Legislature needs to come up with budget solution soon

With last month’s “kangaroo court” run by the Democratic members of the state Senate’s Biennial Budget Committee over, it would be a good idea to calm down.

As of this writing, the state Senate has yet to begin debate, or even draft its own version of a budget that will close the gapping $1.1 billion state deficit. Then when one adds in Senate Majority Leader Chuck Chavala’s (D-Madison) habit of stalling critical legislation followed by the steel-cage grudge match to the death of conference, expect a budget by Labor Day.

If there is one good thing to come out of this entire budget mess, it is that the state finally has to look at how it appropriates money. Looking back at past (i.e. Tommy Thompson) budgets over the last decade, two things should immediately come to mind. The first was that overindulgence was the word of the decade. With the economy pumping out enough tax revenue to buy anything, both sides of the aisle did that. The idea of a “rainy day fund” was a concept foreign to those “progressive” thinkers under the Capitol dome.

The second was that the budget grew until becoming the $47 billion monster passed last year with treats for everyone in the state who cried foul for not having enough. Amazing that the incomes, purchases, and property of Wisconsin businesses, landowners, and wage-earners can supply it all on a mere 5 million people.

And Madison says that we’re not a tax hell? Perhaps the infamous “brain drain” is because companies don’t want to set up shop in a high tax state.

The time has finally arrived for every “special-needs” group in the state to grow up, stop whining, learn some accountability, and be responsible with the consequences. They should begin a wholesale liposuction of the fat in their budgets, be good little boys and girls and smile while doing it.

As Gov. Scott McCallum pointed out in his initial proposal, the first thing to go should be shared revenue and one doesn’t have to look further than Milwaukee Mayor John Norquist to find reasons why. In the past month, Norquist backed a $3.5 million plan to build a bike path on the recently repaired Hoan Bridge. It should be noted that the Hoan, known as I-794, spans part of Lake Michigan and is several hundred feet in the air. I-794 can be seen in its incomplete splendor in the first Blues Brothers movie.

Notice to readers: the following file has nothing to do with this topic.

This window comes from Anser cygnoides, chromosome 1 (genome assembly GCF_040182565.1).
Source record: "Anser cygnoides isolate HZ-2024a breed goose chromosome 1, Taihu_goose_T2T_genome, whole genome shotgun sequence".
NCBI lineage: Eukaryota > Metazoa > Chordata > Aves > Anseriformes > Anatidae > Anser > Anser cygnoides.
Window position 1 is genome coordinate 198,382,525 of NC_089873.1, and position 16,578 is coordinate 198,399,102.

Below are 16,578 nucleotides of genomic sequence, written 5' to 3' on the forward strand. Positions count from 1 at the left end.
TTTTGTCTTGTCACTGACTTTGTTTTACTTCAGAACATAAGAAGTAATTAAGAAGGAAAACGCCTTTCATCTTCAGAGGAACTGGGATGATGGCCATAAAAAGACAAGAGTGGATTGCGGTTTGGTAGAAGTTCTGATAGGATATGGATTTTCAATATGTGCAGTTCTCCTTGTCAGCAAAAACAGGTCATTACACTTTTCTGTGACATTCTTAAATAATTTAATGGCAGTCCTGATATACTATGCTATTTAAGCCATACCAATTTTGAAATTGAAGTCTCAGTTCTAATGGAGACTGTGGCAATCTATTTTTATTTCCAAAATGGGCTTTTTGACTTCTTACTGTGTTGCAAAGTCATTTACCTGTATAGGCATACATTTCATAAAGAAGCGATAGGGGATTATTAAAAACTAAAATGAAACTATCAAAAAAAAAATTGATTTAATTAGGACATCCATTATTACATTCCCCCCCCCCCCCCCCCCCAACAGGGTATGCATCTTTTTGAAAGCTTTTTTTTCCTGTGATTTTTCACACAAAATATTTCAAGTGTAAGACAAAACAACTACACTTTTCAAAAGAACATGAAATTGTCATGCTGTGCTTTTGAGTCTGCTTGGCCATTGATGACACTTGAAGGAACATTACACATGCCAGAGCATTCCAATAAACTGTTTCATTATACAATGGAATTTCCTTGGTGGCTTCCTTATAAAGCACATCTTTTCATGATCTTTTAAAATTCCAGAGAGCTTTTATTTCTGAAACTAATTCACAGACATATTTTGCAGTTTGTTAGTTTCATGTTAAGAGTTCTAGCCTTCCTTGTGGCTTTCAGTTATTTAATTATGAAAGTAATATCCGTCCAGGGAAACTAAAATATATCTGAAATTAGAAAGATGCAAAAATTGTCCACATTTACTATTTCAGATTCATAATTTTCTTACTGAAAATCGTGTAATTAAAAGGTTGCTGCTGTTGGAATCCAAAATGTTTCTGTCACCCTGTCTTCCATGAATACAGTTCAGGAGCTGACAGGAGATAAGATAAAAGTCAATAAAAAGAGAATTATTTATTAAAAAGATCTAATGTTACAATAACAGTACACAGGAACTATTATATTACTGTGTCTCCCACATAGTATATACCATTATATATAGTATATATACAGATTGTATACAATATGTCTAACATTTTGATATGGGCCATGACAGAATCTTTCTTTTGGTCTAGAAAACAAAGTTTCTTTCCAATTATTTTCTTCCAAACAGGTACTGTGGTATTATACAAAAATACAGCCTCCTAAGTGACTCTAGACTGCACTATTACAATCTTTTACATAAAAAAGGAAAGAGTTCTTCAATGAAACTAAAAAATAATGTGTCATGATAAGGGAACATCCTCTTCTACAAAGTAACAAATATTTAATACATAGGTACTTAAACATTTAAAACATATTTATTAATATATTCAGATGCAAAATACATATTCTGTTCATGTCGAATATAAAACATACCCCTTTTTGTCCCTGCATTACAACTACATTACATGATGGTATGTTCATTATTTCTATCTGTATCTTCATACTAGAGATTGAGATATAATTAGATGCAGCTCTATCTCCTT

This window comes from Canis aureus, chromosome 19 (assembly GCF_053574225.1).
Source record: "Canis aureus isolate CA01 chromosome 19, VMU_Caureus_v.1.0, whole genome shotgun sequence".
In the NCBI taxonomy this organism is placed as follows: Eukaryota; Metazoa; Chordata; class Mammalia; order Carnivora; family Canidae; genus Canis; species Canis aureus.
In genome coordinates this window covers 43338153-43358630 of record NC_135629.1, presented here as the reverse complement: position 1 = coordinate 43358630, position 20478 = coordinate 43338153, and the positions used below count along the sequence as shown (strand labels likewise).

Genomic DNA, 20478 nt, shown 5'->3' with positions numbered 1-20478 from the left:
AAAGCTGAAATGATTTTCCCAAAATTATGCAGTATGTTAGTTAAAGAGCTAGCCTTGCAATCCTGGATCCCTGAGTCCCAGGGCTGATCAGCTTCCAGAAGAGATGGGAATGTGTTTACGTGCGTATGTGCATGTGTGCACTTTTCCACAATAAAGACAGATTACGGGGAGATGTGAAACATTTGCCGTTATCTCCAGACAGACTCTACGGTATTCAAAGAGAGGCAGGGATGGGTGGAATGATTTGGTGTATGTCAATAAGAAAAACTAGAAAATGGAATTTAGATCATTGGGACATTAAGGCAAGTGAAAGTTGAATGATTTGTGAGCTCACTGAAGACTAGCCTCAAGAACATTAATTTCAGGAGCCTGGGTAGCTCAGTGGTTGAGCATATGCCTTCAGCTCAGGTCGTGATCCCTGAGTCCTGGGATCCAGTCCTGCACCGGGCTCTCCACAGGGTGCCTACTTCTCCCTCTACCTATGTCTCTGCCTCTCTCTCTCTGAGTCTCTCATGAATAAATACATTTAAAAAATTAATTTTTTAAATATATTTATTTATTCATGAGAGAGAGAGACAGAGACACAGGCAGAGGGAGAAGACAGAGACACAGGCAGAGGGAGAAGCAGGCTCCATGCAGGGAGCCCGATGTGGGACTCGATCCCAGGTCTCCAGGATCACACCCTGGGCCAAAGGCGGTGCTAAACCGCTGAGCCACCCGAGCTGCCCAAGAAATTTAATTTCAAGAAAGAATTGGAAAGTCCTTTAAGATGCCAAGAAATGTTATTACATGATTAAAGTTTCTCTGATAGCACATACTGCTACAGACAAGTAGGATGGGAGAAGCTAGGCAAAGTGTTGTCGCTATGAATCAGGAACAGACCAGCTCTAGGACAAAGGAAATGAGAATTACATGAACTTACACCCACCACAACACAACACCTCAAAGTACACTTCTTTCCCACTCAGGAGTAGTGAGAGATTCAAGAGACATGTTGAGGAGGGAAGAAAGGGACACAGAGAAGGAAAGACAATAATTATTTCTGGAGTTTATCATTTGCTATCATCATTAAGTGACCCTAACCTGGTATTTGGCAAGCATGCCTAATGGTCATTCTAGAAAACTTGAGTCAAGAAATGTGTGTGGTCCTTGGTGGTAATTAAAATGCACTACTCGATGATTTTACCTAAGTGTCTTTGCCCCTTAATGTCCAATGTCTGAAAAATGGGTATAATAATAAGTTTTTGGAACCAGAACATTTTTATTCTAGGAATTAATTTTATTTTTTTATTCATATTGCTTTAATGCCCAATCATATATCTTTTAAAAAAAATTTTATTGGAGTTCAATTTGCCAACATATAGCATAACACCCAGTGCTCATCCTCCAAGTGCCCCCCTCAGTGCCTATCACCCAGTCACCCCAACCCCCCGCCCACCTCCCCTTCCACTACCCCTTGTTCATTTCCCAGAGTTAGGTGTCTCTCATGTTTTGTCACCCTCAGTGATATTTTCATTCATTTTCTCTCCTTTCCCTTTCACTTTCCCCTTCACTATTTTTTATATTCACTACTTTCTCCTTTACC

Add the light-rail system Norquist wants that could cost the state up to $440 million that might not work in winter plus the needed demolition and replacement of the Marquette Interchange that could take four to five years to complete.

Then there is the unbalanced formula that the state has for giving aid to public schools. Since 1993, the state has promised to provide two-thirds of budgets to local school districts regardless of local property value. (Does Door County and Kohler need that much help?) During that time, there has been a bloating of school budgets, a multiplying of administrators, a soaring of salaries, a rush to replace 20-year-old schools, and enough left over to test out New Age teaching methods.

Green Bay doesn’t need to supply its school superintendent with a six-figure salary, a car, travel expenses, and a health package that rivals the president’s. These are inessential expenses that have nothing to do with educating the state’s youth. The same goes with the growth of the education bureaucracy of the state while the number of school-age children is declining.

Finally, there is the UW System. Does it deserve $108 million cut? Perhaps, considering that the Regents felt like giving UW System President Katharine Lyall and our own Chancellor Donald Mash hefty pay raises, and there is little accountability of the millions given for research to Madison and Milwaukee.

But it should go farther than that. First, the legislature needs to stop playing politics with the Regents and let them be more accountable to the people of this state by having them elected instead of political appointees. Finally, they need to end all the toying with tuition caps and abolish them. Compared to other Big Ten schools, UW-Madison is a bargain, with the rest of the System cheaper still. If the issue at hand truly is the maintenance of quality in the UW schools, students, not just those out-of-state, should be made accountable to the costs.

But that won’t happen. State politicians are too concerned about angering the naive, uninformed hotheads who could vote them out of office. So then students will march off happy they didn’t get hosed on tuition costs as they go to the bars, or to the mall to buy a pair of Tommy jeans and a shirt from Abercrombie & Fitch. All the time acting like the responsible adults they are.